Hawk / Northern Harrier? Neither, it's an Osprey

With the wings spread open, it is easy to see the beautiful stripes in the feathers. 1/640sec, f5.6, ISO800
With the wings spread open, it is easy to see the beautiful stripes in the feathers.
1/640sec, f5.6, ISO800
The lines of the wings and the neck are just beautiful. 1/800sec, f5.6, ISO800
The lines of the wings and the neck are just beautiful.
1/800sec, f5.6, ISO800

I had some lovely photo opportunities yesterday while out walking with the dog, both of the heron that I posted earlier, and of this beautiful bird.  I have tried to determine what type it is, and think that it could be one of several different types of hawks.  But while looking through birding websites and photos, I realized that photos I posted earlier, of what I thought to be a cooper’s hawk, may in fact have been a juvenile northern harrier.  Regardless of what we call them, they are wonderful to watch.  Maybe one of these days, I will see them under blue skies rather than the stark grey we had yesterday.  At least it waited to rain until after I got in the car!

Update: I ran into a lovely couple from the Alouette Field Naturalists group, and they took a look at these photos and told me this is an Osprey.  They had been watching an Osprey rebuilding a nest that had been taken over by a Canada goose.

Things happened quite quickly, and I am not sure if the hawk went towards the tree to tae a branch, or mistimed a landing and ending up breaking the branch off. 1/500sec, f5.6, ISO1100
Things happened quite quickly, and I am not sure if the hawk went towards the tree to tae a branch, or mistimed a landing and ending up breaking the branch off.
1/500sec, f5.6, ISO1100
After gathering up a smaller clump of branches, the hawk landed on the top of a power pole. 1/500sec, f5.6, ISO1100
After gathering up a smaller clump of branches, the hawk landed on the top of a power pole.
1/500sec, f5.6, ISO1100
As we got closer, the hawk got ready to take off again. 1/500sec, f5.6, ISO800
As we got closer, the hawk got ready to take off again.
1/500sec, f5.6, ISO800
1/1000sec, f5.6, ISO800
1/1000sec, f5.6, ISO800
1/1000sec, f5.6, ISO800
1/1000sec, f5.6, ISO800
The angle of the light was just right for a silhouette photo.  Right after this, the hawk was gone. 1/1000sec, f5.6, ISO450
The angle of the light was just right for a silhouette photo. Right after this, the hawk was gone.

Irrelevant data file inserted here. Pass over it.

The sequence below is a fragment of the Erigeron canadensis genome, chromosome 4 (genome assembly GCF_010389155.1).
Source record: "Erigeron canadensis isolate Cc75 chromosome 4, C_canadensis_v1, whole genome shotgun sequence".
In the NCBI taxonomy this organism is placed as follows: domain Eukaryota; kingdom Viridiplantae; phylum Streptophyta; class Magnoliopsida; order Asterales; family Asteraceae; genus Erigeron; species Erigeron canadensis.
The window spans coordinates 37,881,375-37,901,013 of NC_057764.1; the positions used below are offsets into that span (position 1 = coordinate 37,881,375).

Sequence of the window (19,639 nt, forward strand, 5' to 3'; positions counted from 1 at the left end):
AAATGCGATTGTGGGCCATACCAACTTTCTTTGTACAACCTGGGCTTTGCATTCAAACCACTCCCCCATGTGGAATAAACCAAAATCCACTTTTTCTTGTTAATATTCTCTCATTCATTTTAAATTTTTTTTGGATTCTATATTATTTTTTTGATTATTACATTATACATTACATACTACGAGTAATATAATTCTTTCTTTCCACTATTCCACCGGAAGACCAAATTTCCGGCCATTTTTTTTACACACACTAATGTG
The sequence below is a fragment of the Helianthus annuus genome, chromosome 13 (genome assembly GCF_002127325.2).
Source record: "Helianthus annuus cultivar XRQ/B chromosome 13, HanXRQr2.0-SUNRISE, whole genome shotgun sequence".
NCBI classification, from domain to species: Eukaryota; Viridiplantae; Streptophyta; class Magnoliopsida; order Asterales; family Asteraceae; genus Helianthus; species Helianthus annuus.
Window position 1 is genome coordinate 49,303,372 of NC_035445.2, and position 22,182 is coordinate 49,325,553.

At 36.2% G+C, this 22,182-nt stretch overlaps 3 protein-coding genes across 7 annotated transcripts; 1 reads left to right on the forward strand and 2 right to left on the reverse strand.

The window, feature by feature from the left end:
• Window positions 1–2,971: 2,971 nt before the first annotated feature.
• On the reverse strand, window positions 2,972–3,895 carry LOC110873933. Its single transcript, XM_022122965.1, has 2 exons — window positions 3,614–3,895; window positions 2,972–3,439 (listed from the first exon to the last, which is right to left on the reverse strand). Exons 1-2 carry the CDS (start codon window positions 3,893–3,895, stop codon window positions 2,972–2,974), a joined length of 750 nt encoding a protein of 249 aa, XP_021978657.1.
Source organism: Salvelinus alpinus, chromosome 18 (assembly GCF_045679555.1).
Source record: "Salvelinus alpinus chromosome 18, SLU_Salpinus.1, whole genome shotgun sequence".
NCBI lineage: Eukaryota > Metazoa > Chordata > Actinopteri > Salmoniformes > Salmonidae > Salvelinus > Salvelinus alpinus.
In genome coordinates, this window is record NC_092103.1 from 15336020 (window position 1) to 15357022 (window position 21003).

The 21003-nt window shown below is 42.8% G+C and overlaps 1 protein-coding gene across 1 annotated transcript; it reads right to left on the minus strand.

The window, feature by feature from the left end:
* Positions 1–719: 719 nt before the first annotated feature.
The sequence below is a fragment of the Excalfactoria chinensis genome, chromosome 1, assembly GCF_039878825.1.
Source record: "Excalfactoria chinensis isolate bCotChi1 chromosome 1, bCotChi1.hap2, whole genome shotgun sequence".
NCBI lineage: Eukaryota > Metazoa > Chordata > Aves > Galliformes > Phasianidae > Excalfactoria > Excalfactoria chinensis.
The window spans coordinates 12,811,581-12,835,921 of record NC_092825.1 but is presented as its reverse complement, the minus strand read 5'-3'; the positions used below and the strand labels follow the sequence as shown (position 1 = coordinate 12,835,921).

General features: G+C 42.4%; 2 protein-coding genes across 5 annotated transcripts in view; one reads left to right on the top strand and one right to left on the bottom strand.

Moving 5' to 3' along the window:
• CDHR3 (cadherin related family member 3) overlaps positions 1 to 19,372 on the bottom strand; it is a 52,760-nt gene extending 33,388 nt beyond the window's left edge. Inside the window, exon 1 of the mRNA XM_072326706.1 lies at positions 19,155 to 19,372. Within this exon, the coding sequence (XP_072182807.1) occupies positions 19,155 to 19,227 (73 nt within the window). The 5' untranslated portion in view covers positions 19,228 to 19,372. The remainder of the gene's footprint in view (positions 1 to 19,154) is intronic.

1/1000sec, f5.6, ISO450

 

Great Blue Heron

On our drive to the dikes this morning, we had a great blue heron take off from the side of the road, and fly straight towards the car.  I braked hard (luckily it was early and there was no one else on the road) and the heron decided to change direction at the last possible moment, so thankfully, no casualties today 🙂  It’s amazing to see them up close though, and be able to see how big their wingspan is.

I am glad I grabbed my camera bag on the way out the door, as I had some great bird sightings today.  I only managed a few shots of the heron, but I have lots more photos to go through for future posts.

A great blue heron coming in to land.
A great blue heron coming in to land.
A lovely reflection of the heron in the river. 1/160sec, f5.6, ISO1600
A lovely reflection of the heron in the river.
1/160sec, f5.6, ISO1600
Relaxed at the water's edge; no doubt keeping an eye out for the next meal.
Relaxed at the water’s edge; no doubt keeping an eye out for the next meal.

Sleepy Spencer

Sleepy Spencer

Spencer was enjoying the sunny weather on the weekend – it’s been the first time this year that we have had any porch time.

Hummingbird with her tongue out

Continuing on with the hummingbirds!

If you look very closely, you can see that this hummingbird is sticking her tongue out (maybe she was tired of the flash).  I've posted a second photo where she is not, for comparison purposes. I love the angle of the light, as the beautiful gold green colour of her feathers is very apparent. 1/200 sec, f5.6, ISO100 with speed light
If you look very closely, you can see that this hummingbird is sticking her tongue out (maybe she was tired of the flash). I’ve posted a second photo where she is not, for comparison purposes.